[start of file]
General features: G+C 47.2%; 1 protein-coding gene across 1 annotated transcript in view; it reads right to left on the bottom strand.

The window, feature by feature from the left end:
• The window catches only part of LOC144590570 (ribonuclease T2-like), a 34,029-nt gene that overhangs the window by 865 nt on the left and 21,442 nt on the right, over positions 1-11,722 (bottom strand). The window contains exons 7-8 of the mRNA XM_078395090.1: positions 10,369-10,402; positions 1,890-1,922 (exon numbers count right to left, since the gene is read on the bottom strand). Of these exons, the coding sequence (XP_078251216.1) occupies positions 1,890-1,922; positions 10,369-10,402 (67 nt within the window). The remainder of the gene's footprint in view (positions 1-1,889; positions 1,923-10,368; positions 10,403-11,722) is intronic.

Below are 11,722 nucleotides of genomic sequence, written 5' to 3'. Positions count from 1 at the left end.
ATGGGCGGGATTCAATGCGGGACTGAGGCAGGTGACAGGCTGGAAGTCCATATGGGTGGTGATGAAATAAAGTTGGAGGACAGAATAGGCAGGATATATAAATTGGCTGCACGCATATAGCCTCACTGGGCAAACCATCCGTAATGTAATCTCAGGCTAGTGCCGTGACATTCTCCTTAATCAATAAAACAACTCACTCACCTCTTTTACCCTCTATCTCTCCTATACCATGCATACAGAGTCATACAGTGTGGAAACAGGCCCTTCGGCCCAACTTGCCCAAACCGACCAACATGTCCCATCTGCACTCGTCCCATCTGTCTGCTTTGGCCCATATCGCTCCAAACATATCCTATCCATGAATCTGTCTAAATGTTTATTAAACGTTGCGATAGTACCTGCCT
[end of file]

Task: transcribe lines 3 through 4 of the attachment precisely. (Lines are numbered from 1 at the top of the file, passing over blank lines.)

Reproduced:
• The window catches only part of LOC144590570 (ribonuclease T2-like), a 34,029-nt gene that overhangs the window by 865 nt on the left and 21,442 nt on the right, over positions 1-11,722 (bottom strand). The window contains exons 7-8 of the mRNA XM_078395090.1: positions 10,369-10,402; positions 1,890-1,922 (exon numbers count right to left, since the gene is read on the bottom strand). Of these exons, the coding sequence (XP_078251216.1) occupies positions 1,890-1,922; positions 10,369-10,402 (67 nt within the window). The remainder of the gene's footprint in view (positions 1-1,889; positions 1,923-10,368; positions 10,403-11,722) is intronic.

Below are 11,722 nucleotides of genomic sequence, written 5' to 3'. Positions count from 1 at the left end.